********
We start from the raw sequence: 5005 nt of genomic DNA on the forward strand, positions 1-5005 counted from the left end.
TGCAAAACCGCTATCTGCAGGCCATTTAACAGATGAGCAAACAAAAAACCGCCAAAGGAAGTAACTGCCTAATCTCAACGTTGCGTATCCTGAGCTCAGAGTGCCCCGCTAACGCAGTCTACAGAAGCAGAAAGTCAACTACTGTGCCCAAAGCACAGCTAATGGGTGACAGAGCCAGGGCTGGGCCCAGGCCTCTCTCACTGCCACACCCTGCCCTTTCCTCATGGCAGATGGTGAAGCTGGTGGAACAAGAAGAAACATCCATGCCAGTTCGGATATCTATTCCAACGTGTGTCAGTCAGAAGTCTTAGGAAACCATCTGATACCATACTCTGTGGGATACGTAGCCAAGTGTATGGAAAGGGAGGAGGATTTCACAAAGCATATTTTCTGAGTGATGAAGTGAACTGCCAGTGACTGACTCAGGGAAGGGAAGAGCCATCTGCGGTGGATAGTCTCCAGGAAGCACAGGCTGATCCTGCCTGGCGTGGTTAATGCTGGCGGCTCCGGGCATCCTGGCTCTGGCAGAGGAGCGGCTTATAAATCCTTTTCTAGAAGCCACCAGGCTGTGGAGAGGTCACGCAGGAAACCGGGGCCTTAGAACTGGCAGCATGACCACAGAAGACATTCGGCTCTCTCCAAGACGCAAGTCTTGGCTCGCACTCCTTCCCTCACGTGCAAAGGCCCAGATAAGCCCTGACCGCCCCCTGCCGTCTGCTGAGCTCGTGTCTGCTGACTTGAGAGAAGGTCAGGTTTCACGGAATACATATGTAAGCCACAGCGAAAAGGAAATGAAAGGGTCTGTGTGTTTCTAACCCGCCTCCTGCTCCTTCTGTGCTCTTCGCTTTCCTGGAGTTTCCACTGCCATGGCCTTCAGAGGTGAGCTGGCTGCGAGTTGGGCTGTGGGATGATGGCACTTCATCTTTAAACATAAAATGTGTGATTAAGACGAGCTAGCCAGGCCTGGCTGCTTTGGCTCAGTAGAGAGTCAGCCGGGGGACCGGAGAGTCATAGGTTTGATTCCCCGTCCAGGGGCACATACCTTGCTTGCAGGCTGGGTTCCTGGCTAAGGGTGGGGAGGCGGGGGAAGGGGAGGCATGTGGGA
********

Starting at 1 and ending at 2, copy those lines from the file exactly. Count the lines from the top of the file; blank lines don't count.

We start from the raw sequence: 5005 nt of genomic DNA on the forward strand, positions 1-5005 counted from the left end.
TGCAAAACCGCTATCTGCAGGCCATTTAACAGATGAGCAAACAAAAAACCGCCAAAGGAAGTAACTGCCTAATCTCAACGTTGCGTATCCTGAGCTCAGAGTGCCCCGCTAACGCAGTCTACAGAAGCAGAAAGTCAACTACTGTGCCCAAAGCACAGCTAATGGGTGACAGAGCCAGGGCTGGGCCCAGGCCTCTCTCACTGCCACACCCTGCCCTTTCCTCATGGCAGATGGTGAAGCTGGTGGAACAAGAAGAAACATCCATGCCAGTTCGGATATCTATTCCAACGTGTGTCAGTCAGAAGTCTTAGGAAACCATCTGATACCATACTCTGTGGGATACGTAGCCAAGTGTATGGAAAGGGAGGAGGATTTCACAAAGCATATTTTCTGAGTGATGAAGTGAACTGCCAGTGACTGACTCAGGGAAGGGAAGAGCCATCTGCGGTGGATAGTCTCCAGGAAGCACAGGCTGATCCTGCCTGGCGTGGTTAATGCTGGCGGCTCCGGGCATCCTGGCTCTGGCAGAGGAGCGGCTTATAAATCCTTTTCTAGAAGCCACCAGGCTGTGGAGAGGTCACGCAGGAAACCGGGGCCTTAGAACTGGCAGCATGACCACAGAAGACATTCGGCTCTCTCCAAGACGCAAGTCTTGGCTCGCACTCCTTCCCTCACGTGCAAAGGCCCAGATAAGCCCTGACCGCCCCCTGCCGTCTGCTGAGCTCGTGTCTGCTGACTTGAGAGAAGGTCAGGTTTCACGGAATACATATGTAAGCCACAGCGAAAAGGAAATGAAAGGGTCTGTGTGTTTCTAACCCGCCTCCTGCTCCTTCTGTGCTCTTCGCTTTCCTGGAGTTTCCACTGCCATGGCCTTCAGAGGTGAGCTGGCTGCGAGTTGGGCTGTGGGATGATGGCACTTCATCTTTAAACATAAAATGTGTGATTAAGACGAGCTAGCCAGGCCTGGCTGCTTTGGCTCAGTAGAGAGTCAGCCGGGGGACCGGAGAGTCATAGGTTTGATTCCCCGTCCAGGGGCACATACCTTGCTTGCAGGCTGGGTTCCTGGCTAAGGGTGGGGAGGCGGGGGAAGGGGAGGCATGTGGGA